There has been great bi-partisan support for this veteran's tribute since its inauguration.  Honoring veterans is one of the few things that all Americans seem to agree on.  As Abraham Lincoln said at Gettysburg some 150 years ago, "It is only fitting and proper that we do this."  At many of the Branson, Missouri entertainment events throughout the year, there are tributes to veterans.  It is always impressive to see how many men and women proudly stand with their brethren to be recognized.  The contributions of the American armed forces to our way of life are rarely overlooked or taken for granted, and that's as it should be.

Wednesday, October 6, 2010

More from Ron Wintjens on Francis De Mand Grave

In an earlier post, I shared an email from Ron Wintjens of the Netherlands -- a private citizen who adopted the grave of 671st Bomb Squadron pilot Francis De Mand at Margraten cemetery, also known as Netherlands American Cemetery.  In response, I asked Ron how he came to be interested particularly in Lt. De Mand.  Here is his touching reply:

"I've been to the cemetery this weekend for placing some flowers on the grave, because of the 29th of September, the day Francis died.  ASAP I'll take the pictures you've asked for. It's no problem for me to take these pictures. If it's possible I'll take them on a sunny day.
As to your last question, I can only say that I've been always interested in WWII, I've been several times to Normandy (with my dad) and I thought of it as my duty to adopt a grave. Also my daughter (now 11 yrs) got interested and said a few years ago she would carry on with this adoption if I couldn't take care anymore for the grave. Thus the future of our grave is secured and the tradition will live on. So we will not forget!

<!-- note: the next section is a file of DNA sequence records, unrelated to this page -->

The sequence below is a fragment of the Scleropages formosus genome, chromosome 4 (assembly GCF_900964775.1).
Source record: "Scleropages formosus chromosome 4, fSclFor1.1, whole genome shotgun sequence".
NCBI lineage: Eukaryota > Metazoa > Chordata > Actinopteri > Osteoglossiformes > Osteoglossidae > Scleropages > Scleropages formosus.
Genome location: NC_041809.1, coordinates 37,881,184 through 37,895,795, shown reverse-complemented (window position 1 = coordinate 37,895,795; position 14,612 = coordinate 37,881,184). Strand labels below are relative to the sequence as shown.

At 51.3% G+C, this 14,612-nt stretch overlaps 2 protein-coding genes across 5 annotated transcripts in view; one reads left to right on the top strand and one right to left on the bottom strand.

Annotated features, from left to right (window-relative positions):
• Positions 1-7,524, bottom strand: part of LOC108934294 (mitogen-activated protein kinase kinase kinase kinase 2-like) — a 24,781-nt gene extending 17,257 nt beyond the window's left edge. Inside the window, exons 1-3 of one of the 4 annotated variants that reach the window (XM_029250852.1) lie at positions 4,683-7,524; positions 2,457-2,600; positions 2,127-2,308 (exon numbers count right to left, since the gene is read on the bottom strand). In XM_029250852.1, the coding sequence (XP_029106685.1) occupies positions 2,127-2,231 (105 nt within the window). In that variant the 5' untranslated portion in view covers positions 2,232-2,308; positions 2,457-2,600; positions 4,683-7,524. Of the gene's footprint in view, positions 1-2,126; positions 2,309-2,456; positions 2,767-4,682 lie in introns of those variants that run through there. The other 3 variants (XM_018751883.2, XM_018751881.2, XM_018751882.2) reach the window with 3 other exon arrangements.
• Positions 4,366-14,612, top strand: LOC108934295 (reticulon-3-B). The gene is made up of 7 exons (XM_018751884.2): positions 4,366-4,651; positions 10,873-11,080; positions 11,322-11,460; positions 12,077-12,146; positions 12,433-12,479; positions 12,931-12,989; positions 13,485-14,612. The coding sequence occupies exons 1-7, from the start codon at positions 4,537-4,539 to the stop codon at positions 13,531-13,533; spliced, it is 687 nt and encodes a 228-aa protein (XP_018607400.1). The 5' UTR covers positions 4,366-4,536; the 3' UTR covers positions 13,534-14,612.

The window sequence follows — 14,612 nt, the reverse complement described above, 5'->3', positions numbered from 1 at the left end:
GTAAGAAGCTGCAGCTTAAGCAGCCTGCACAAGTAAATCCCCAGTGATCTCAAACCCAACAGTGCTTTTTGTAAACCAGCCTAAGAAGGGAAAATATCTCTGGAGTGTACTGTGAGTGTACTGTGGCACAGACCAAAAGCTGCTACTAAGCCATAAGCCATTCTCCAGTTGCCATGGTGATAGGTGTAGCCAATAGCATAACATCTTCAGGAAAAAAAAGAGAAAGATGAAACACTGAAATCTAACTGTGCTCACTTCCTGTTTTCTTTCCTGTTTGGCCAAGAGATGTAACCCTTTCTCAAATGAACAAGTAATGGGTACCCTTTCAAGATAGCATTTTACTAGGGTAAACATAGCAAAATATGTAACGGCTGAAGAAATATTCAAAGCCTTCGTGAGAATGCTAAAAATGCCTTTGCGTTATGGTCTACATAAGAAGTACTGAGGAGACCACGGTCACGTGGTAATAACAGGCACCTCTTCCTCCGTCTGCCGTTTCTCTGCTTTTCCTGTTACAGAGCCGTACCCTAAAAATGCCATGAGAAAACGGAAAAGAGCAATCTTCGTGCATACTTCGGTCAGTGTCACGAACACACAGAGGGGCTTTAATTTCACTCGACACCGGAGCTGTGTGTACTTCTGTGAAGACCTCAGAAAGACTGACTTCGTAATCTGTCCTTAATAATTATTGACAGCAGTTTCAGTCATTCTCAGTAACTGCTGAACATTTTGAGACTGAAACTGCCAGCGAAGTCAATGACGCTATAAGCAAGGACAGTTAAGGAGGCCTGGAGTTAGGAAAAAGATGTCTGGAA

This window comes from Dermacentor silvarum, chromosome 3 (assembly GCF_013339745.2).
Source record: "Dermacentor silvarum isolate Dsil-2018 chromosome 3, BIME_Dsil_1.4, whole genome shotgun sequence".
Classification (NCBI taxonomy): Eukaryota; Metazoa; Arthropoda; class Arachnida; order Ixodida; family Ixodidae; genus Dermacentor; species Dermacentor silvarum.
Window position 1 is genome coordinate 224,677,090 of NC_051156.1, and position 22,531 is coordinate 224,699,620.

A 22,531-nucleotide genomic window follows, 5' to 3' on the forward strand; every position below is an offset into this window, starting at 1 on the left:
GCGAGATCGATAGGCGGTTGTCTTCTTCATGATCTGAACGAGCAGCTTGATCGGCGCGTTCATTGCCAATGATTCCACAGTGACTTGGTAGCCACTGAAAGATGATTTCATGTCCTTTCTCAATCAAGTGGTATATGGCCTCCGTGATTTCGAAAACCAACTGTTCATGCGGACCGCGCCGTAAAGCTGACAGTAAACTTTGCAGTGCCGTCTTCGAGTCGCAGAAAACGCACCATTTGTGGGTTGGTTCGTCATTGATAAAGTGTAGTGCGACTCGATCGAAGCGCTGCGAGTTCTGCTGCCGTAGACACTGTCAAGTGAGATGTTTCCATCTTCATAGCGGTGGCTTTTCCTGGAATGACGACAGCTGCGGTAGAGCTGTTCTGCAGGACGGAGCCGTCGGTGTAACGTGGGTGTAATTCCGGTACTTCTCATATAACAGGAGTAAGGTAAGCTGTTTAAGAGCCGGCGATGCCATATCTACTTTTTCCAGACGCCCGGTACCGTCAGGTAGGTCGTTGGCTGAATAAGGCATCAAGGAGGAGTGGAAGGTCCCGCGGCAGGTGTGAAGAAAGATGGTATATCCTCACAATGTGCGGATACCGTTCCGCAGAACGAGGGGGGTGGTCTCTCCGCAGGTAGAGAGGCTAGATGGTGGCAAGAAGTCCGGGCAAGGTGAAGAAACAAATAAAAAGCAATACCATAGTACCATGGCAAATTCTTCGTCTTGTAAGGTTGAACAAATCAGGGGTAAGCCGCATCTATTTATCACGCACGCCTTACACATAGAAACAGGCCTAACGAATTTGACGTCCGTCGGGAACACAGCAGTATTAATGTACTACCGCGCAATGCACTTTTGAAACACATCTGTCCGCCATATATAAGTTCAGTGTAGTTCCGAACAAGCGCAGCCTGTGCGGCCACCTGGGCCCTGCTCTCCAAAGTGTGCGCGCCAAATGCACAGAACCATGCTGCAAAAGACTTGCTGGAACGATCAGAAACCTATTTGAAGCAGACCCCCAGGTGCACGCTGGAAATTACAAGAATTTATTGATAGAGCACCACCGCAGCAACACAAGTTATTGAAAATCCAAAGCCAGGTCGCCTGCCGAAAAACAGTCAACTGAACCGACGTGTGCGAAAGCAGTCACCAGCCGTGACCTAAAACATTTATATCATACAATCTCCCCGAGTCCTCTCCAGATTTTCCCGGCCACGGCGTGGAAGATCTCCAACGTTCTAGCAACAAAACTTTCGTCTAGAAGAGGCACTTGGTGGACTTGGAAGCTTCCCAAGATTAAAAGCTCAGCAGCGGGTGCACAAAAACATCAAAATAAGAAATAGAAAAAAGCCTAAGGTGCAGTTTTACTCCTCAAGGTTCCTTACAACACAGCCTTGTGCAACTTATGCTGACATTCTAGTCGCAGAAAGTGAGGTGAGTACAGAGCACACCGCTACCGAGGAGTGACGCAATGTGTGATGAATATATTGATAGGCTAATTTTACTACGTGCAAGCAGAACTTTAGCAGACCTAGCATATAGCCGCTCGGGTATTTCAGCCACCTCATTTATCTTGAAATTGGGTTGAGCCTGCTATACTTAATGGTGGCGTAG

I knew from the Dutch employee at the cemetery, that USAF records were easy to get from the administration in the US. So I asked for an airman. In those days you could choose a grave, because the fist generation adoptants were on the threshold of extinction, so to say,  and there were several adoptants who didn't have a successor or died without taking notice of this matter. Nowadays, there's a waiting list for an adoption grave.
It's beautiful every time I see the white crosses perfectly lined up. Walking up the cemetery a strange melancholic wearyness and sadness takes part of me. I can't help it. Every time I feel the same feeling. I think it is special.  I go to Francis' grave and put the flowers in front of the white cross, say a few prayers and leaving the cemetary I sit down for a few minutes in the chapel with it's beautiful inscriptions on the walls.  It's a pity that the rush of life nowadays, prevents me from spending more time on searching for more information, networking and maybe making contact with relatives of one of these boys.
I'm glad I came across this mail and that I took some time to mail to you (should have done this right from the start!). Feels good!

Grtz Ron Wintjens

Saturday, September 25, 2010

A Family Affair

The survivors of World War II who served with the 416th Bomb Group have remained in close contact over the past 65 years and still convene annually to renew their camaraderie and visit with their ever growing family.  Although the number of veterans is diminishing all too quickly, the number of attendees at the Group reunions over the past five years has remained fairly constant.  This is due mainly to the growth of families and their intense loyalty to the patrons whom all hold in great respect and a little awe.  All of the veterans from the previous year's reunion returned this year to Branson, with the sad exception of Dick Wheeler, who passed away last December.  Joining the group this year were Ralph Conte and Dan Eastman with members of their families.